• $\begingroup$ Add to the disadvantages of soft exoskeletons a degree of freedom more limited than that of hard ones - I can't imagine a tentacle twisting the way the vise manipulators of a P-5000 motorized loader could $\endgroup$ Dec 21, 2021 at 3:11
  • $\begingroup$ Hehe imagine a 40k space marine style exo on patrol through a city on peacekeeping mission $\endgroup$
    – RancidCrab
    Dec 22, 2021 at 10:37
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Soft exoskeletons are good for casual wear.

They are more comfortable and easy to wear, so they could help soldiers lift heavier weights and move quickly when needed. They are good for routine operations.

Rigid exoskeletons are better for heavy work and injuries.

Getting heavy equipment to kill enemies with is key to wear, so rigid exoskeletons would be good for fast work. They can output much more power since their rigid frames can easily direct force into the frame and the ground. Soft exoskeletons direct most of their force into people's bodies, limiting how much force they can output without shattering skeletons.

They can help with moving heavy weapons, explosives, and having heavy armor. They're harder to wear for routine tasks, but they're good when you want to do stuff that requires a lot of strength.

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The advantage of hard exoskeletons would be that they would probably be simpler to make, and also have higher power output in terms of lifting loads, carrying armour, jumping really high etc.

The advantage of soft exoskeletons would be that they would be much more comfortable to wear, be able to exist in the same environment as unprotected humans, not randomly break stuff by walking into it etc.

This means that hard exoskeletons makes sense as something a soldier might suit up into before going into battle, but a soft exoskeleton is something they can potentially wear all the time even if they aren't immediately expecting a fight. So hard exoskeletons might end up having the role of basically a tank, while soft exoskeletons would be for your infantry, for your garrisons, and for support people, or indeed might work as an undersuit.

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There are two ends of the spectrum. Completely soft robotics necessarily are softer to prevent injury to humans. They enable more freedom of movement. Potentially they could make a human faster or somewhat stronger, but would be limited in armor capabilities. Lockheed is working on stuff like this. This of it more like clothing that augments your strength, but cannot function on its own, or a robot where you are the chassis. You are limited by the strength of the original body put into it. But, they can augment soldiers without being bulky or a detriment to movement. Imagine a ninja wearing one to extend his stamina or increase the strength of a punch to avoid wearing himself out, while also being small and quiet enough to sneak inside a compound.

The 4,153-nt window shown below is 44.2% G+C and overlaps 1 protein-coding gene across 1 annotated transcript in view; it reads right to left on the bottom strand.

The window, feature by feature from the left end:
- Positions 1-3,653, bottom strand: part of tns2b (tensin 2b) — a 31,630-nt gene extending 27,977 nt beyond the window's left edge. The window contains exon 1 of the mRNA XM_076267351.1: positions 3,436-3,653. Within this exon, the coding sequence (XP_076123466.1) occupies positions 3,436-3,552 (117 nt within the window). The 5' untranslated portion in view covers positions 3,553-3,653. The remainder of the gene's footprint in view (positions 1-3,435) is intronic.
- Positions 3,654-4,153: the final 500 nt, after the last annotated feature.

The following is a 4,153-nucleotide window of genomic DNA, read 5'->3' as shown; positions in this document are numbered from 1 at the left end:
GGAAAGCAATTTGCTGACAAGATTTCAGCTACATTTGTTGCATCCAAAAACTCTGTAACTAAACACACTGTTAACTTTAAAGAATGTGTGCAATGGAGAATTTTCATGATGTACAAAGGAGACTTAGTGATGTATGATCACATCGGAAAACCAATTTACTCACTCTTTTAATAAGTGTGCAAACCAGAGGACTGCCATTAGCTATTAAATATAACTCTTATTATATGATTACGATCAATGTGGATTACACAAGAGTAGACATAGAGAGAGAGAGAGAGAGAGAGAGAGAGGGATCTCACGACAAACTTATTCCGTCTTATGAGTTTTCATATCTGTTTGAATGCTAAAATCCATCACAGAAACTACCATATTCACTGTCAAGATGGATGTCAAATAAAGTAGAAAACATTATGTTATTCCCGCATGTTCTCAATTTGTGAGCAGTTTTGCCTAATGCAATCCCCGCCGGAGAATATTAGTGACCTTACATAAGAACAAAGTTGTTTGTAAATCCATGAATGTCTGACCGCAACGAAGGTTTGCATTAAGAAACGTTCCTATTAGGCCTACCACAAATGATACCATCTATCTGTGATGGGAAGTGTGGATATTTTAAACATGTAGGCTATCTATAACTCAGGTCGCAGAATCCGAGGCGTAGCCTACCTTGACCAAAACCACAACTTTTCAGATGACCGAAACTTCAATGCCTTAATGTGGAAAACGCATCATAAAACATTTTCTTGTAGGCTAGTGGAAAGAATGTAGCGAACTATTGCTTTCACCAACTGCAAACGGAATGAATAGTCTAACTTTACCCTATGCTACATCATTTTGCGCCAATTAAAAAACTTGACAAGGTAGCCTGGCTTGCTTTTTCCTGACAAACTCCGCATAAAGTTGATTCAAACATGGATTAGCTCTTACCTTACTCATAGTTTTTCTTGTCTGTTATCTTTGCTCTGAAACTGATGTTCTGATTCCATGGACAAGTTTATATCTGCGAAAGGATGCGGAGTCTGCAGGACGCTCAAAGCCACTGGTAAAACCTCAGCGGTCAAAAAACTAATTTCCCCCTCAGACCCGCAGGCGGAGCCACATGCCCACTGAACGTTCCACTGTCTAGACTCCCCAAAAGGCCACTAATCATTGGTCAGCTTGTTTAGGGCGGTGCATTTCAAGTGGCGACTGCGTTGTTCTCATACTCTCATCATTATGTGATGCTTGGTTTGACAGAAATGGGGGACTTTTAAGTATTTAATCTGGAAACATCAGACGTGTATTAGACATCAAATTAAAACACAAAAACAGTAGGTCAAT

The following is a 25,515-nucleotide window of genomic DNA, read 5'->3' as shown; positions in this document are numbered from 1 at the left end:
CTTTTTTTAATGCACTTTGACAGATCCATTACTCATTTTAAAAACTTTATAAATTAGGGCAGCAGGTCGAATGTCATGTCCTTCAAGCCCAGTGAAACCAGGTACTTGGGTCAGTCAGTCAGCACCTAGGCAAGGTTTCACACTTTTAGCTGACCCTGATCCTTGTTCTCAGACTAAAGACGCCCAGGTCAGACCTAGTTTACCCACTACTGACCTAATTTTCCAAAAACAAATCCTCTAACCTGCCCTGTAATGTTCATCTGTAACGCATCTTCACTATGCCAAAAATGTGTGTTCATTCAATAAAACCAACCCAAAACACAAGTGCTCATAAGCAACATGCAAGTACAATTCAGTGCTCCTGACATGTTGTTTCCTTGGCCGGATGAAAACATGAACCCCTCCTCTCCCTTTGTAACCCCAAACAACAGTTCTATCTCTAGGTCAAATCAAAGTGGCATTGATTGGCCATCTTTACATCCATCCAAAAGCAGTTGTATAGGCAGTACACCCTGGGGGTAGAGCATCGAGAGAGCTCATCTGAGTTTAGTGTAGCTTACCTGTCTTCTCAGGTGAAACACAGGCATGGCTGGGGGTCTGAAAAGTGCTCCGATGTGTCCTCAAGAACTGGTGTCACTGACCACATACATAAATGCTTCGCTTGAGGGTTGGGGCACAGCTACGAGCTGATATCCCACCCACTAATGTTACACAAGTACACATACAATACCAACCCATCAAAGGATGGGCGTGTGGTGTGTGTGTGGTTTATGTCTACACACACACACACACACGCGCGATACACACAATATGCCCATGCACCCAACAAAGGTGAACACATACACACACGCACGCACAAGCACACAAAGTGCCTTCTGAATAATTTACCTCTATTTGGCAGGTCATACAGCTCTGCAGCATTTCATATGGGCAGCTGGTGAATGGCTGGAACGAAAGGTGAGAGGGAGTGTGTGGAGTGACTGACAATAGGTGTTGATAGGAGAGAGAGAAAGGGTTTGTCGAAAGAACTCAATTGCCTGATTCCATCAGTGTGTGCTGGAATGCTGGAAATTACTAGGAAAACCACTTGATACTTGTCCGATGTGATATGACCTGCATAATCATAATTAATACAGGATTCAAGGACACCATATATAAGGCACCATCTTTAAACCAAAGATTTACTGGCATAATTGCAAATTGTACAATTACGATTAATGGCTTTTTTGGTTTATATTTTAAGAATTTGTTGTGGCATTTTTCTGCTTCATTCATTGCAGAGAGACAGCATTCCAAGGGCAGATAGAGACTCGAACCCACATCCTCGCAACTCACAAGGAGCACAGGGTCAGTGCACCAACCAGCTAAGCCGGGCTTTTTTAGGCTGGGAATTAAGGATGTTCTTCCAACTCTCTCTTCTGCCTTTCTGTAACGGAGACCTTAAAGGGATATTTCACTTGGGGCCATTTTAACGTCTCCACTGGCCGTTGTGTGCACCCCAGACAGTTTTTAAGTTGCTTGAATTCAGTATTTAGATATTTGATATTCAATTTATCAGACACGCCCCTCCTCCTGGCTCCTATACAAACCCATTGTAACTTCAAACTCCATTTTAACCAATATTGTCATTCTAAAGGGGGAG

Completely hard robotic exoskeletons are essentially robots that you control from the inside. Think mechs from various shows, or what Ripley uses in Alien. The robot is not dependent on the strength of the wearer except to control the force. These are super restrictive in movement, requiring hard or limited joints to increase strength. However, you can essentially be a walking tank, able to survive in any environment and keep whatever systems you want on board. Radar and life support? Sure! Missile Defenses and countermeasures? Definitely. They are like more mobile tanks, but less durable that the obviously armored vehicle.

A good balance in the middle is the exosuit in Edge of Tomorrow. The suit is limited function hard robotics designed to armor a human, but it is built around a human skeleton.

Typically the hard or softness of an exoskeleton is gping to depend on what you want it to do and how far outside of human strength you want the wearer to be able to go. More strength-> harder skeleton unless you want to add some handwavium actuators.

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Combined robotics.

The soft robotics are easier to wear and have less limitations on mobility of the wearer (and they can use an exoskeleton to work without the need for the human as support). Hard robotics are more durable and can (likely) sustain higher loads.

You combine both robotics to minimize mobility restriction and still benefit from the (likely) higher loads of hard robotics. Most likely the inner layers of the exoskeleton will mostly be soft robotics, then a layer of combined soft and hard robotics. The combined layer likely has most of the hard and soft robotics attached to one another, with the soft robotics being able to anchor into place when certain power thresholds are reached after which the hard robotics take over fully. That means at that point mobility is limited until you dont need that much power anymore but that seems like a good trade-off. Then another layer of soft robotics for handling equipment outside of the exosuit.